Development

You Won’t be My Neighbor: Opposition to High Density Development

By Jessica Trounstine (University of California, Merced) | The 1926 Supreme Court decision Euclid v. Ambler upheld the right of cities to use their police powers to regulate how and where development would occur within their borders. In his opinion, Justice Sutherland famously described the apartment house as, “often a mere parasite, constructed in order to take advantage of the open spaces and attractive surroundings created by the residential character of the district.” Today, many communities throughout the United States appear to agree with Justice Sutherland’s assessment. Virtually every city in the United States bans multifamily homes in at least some neighborhoods, and in many cities most residential land is restricted to single family homes (Badger and Bui 2019). This is the case even though many metropolitan areas are facing skyrocketing housing costs and increased environmental degradation that could be alleviated by denser housing supply. Some scholars have argued that an unrepresentative set of vocal development opponents are the culprits behind this collective action failure. Yet, recent work suggests that opposition to density may be widespread. In this research note, I provide evidence that preferences for single-family development are ubiquitous. I provide evidence that communities seek to block apartment buildings as a way to prevent a host of perceived negative outcomes from befalling their community.   Read More

December 10, 2021 // 0 Comments

The Changing Urban Political Order and Politics of Space: A Study of Hong Kong’s POSPD Policy

Yang Yu | There is an increasing tension between the land development regime and the grassroots anti-growth coalition in Hong Kong, where public spaces have played a critical role. After the transfer of sovereignty in 1997, Hong Kong's society seemed to decline from prosperous to turbulent, which has aroused public concern in recent years. Many attribute the current dilemma to the regime transition from the British Hong Kong Government to the Hong Kong Autonomous Government and thus conclude that the transitional process of regime change is driven by exogenous factors. Read More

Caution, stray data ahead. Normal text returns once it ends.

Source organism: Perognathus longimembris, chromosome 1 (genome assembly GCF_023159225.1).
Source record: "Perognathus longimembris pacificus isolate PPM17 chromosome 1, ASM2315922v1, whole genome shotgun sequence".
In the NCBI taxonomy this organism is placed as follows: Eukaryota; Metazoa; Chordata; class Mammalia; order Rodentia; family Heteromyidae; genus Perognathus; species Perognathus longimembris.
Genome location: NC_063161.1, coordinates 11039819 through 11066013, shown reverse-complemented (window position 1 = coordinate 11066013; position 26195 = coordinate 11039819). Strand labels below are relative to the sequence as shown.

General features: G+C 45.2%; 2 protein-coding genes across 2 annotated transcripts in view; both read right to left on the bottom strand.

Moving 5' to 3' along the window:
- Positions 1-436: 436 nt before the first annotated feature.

January 24, 2019 // 0 Comments

A Tale of Two Neighborhoods

Mike Craw | Two recent experiences have led me to conclude that we need to go further in analyzing the effect of neighborhood-level institutions on racial segregation across urban neighborhoods. As a board member for the University District Development Corporation (UDDC) in Little Rock, I participated in a decision last year to extend the UDDC’s boundaries to include a neighborhood with significantly lower income and a larger nonwhite population compared to that of the University District. By including this neighborhood within the University District, the UDDC is in a position to organize responses to physical blight and crime that spillover into the University District, improving confidence of homeowners in both communities.  Read More

December 4, 2018 // 0 Comments

What Do Host City Residents Think about the Olympics?

Among the most common questions asked about the Olympics by scholars and the public alike is: “Why do cities want to host the Olympics anyway?” Our recent research shifts the question from the rationales proposed by elites to how local residents encounter the Games through its various stages from bidding to post-Games perceptions. Such a perspective is particularly important given the pressure that has emerged from local residents in recent years in bid cities that has frequently scuttled Olympic aspirations.

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June 15, 2017 // 0 Comments

The Social and Fiscal Consequences of Urban Decline

By Michael Manville and Daniel Kuhlmann | Most big cities grow, but a handful of once-large American cities continuously shrink. Twenty-one of the 110 largest central cities in the US have lost population every decade since 1980. Once centers of wealth and industry, these places are shadows of their former selves. In 1950, 1.8 million people lived in Detroit; in 2013, 700,000 did. Since 1950 Buffalo, New York has lost 55 percent of its population. Cleveland, Ohio has lost 56 percent, and Youngstown, Ohio has lost 61 percent. Read More

January 27, 2017 // 0 Comments